What are we thinking? Part 1

By  |  July 8, 2014 | 

My patient was a 69 year old lady with metastatic small cell lung cancer. She was on experimental chemotherapy and was admitted from clinic with worsening lower extremity edema and a new oxygen requirement.  She underwent a chest and abdominal CT that revealed new pulmonary masses, tumor and a mass invading her right pulmonary artery, a new loculated pleural effusion, and acute thrombus in the IVC that was occluding her hepatic veins as well as extending into her iliac veins bilaterally.  She was tachycardic and tachypneic.  Every time she moved, despite supplemental oxygen, she desaturated into the 60 percent range.

OK, pop quiz:  What is the answer to this patient management problem?

If you have answered the word “hospice,” you are right.

I spoke with the outpatient oncologist, the palliative care team,  and had a meeting with the patient and her daughter explaining the lack of clear therapeutic options. They were in agreement that resuscitation and ICU transfer was not what they wanted; they were amenable to the option of hospice. When I communicated this conversation to the outpatient oncologist his response was “Oh good.”  A similar comment was received from the palliative care attending.  And as I scurried back to my office to document the conversation and get the DNR order placed, I felt, well, I felt relief.

But then it made me think: Why do I feel relief? Why is every consultant’s response that of relief?  “Oh good” being the sort of universal reply. Is it laziness?  Once a patient is in hospice care there is no diagnostic dilemma, no determination of a best plan, no active management. We can just put our feet up on the desk and twirl our stethoscopes while we shop online, right?  Or, maybe it’s just relief from the stress of trying to push that proverbial boulder up that proverbial hill – that constant salesmanship and manipulation, trying to get a patient or family to see what you see.  Or relief from the anxiety, from the burden of worrying about that sinus tachycardia, that respiratory rate, that fever.

Maybe those are factors.  But I think the relief response is more likely due to the fact that by the time you bring up hospice, all of the available options have been explored and abandoned. And that so so many patients and their families seem to have unrealistic expectations about their lifespan, despite your very best efforts to demonstrate a realistic arc of their illness. It is a skewed perspective, caring for hospitalized patients. We don’t see the patients who agree to hospice before that hail Mary pass that often ends in a terminal hospitalization. We often only see patients who demand more, who reject reality, who refuse to believe in their own mortality.  And we know as providers that more does not really get more quality, or even more life, as many researchers, including an August 19, 2010 New England Journal of Medicine article demonstrate, that patients with non-small-cell lung cancer actually lived LONGER with earlier palliative care.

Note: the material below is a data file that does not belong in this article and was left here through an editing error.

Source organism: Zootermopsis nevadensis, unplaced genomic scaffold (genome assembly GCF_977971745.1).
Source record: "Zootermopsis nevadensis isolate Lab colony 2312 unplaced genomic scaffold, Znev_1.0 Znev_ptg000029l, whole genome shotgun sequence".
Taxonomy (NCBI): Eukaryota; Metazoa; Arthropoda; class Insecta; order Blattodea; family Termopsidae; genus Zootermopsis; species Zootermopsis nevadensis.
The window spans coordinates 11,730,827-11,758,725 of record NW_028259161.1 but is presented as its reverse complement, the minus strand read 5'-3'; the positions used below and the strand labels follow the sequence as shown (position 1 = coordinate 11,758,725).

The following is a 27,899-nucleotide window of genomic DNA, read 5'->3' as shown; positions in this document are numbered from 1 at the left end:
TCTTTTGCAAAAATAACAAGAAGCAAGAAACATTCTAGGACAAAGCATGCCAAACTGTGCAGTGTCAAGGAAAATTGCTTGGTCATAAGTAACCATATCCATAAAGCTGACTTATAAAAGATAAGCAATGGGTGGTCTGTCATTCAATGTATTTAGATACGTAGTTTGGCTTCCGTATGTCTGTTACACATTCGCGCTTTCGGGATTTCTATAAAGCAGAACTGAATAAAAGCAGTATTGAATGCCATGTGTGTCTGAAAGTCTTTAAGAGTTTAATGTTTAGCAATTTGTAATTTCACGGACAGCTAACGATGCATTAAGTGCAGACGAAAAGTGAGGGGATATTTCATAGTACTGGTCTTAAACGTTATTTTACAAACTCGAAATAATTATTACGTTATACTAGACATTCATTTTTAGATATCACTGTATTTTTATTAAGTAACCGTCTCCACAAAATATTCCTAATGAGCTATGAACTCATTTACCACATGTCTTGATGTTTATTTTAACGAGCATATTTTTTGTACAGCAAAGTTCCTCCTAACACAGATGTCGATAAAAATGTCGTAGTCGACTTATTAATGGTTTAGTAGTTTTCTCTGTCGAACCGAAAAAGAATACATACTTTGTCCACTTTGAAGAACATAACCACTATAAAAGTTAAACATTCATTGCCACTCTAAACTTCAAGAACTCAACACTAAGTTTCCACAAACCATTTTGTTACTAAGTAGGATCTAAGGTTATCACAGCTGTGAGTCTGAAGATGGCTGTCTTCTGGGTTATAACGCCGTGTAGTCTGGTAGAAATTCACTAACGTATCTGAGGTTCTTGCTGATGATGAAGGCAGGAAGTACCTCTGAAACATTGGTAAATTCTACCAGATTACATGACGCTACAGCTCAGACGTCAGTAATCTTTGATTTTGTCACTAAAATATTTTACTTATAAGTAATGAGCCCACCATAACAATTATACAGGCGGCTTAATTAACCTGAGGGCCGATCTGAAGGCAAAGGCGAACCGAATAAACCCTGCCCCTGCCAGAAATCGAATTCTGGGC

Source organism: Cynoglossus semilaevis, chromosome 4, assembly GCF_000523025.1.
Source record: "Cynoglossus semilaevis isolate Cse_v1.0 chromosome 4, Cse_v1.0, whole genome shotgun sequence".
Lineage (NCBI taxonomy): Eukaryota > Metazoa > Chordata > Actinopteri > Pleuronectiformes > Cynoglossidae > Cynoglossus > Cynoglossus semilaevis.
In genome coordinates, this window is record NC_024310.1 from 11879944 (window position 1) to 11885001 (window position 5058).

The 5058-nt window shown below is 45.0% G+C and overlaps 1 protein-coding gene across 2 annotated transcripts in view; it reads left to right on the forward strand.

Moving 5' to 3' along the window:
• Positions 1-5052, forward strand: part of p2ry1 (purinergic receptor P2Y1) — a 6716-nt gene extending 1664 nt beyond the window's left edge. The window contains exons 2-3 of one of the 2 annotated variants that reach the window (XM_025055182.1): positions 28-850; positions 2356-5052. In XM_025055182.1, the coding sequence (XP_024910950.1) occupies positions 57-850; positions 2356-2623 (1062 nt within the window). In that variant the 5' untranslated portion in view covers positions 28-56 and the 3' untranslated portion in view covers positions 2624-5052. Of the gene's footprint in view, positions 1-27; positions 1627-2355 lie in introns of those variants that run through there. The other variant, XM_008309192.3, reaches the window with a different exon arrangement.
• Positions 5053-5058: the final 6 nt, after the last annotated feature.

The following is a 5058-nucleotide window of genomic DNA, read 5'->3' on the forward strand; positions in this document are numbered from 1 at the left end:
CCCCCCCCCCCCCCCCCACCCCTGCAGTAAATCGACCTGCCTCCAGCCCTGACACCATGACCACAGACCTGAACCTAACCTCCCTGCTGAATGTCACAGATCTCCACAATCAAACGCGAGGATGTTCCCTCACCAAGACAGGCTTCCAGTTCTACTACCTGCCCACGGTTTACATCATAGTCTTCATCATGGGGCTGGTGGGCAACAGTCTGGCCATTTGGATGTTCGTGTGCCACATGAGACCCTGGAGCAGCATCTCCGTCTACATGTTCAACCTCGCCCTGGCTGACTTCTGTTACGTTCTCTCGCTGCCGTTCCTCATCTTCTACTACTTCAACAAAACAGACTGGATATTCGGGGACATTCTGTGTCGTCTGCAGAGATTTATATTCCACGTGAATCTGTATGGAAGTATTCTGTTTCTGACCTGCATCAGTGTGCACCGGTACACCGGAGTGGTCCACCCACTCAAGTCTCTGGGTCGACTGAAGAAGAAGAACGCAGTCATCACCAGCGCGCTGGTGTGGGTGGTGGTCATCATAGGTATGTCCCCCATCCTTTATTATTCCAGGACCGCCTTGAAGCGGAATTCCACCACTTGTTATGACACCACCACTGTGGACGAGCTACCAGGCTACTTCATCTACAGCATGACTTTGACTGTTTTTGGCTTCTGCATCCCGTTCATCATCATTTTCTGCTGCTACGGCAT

Finally, I think that relief is a reflection too of the “right path.”  If it is right for the patient, then you feel peace with the decision, you feel relief, you feel right.  And I hope the patient does too.


  1. Avatar
    StefaniD July 8, 2014 at 11:03 am - Reply

    First of all, may I suggest that you take the lead in your hospital and transition from DNR to AND – Allow natural death. The conversations with the family are much more comforting – especially in spiritually or religiously oriented cultures – if the provider avoids speaking of not doing anything to allowing nature to take its course. Change the words and you change the conversations and the patient/family’s understanding.

  2. Avatar
    J Lim July 9, 2014 at 4:27 am - Reply

    Welcome to the American Healthcare system where we can & will do everything to keep you alive in a Frankenstein-like fashion until your last gasp, quality of life be damned. God-forbid anyone bring up end-of-life issues surrounding cancer or advanced medical illnesses (e.g., end stage CHF, COPD, cirrhosis, etc), palliative care or hospice lest they get accused of being part of a Death Panel trying to kill grandma. I

    t’s not just what are we thinking, but what are we DOING to our patients when we give chemotherapy literally up to 5 minutes before a patient with widely metastatic CA dies?

    Unfortunately neither American society, healthcare providers in general nor politicians are ready to address this issue & our spending will continue to spiral at an unsustainable rate to the detriment of quality of life in the morbidly ill and dying.

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About the Author: Tracy Cardin

Tracy Cardin
Tracy Cardin, ACNP-BC, SFHM is currently the Vice President, Advanced Practice Providers, at Sound Physicians and serves on SHM’s Board of Directors as its secretary. Prior to this, she was the Associate Director of Clinical Integration at Adfinitas Health, the Director of NP/PA Services for the University of Chicago and worked in private practice for a group of excellent pulmonologists/intensivists for over a decade. She has been a member of SHM for over ten years and has over twenty years of inpatient experience, which seems incredible as she cannot possibly be that old! Her interests include integration of NP/PA providers into hospital medicine groups and communication in difficult situations. In her free time, she likes to run and lift, read and write and hang out on the front porch of her semi-restored Victorian house with her dear family and friends while drinking a fine glass of red wine and listening to whatever music suits her whimsy.


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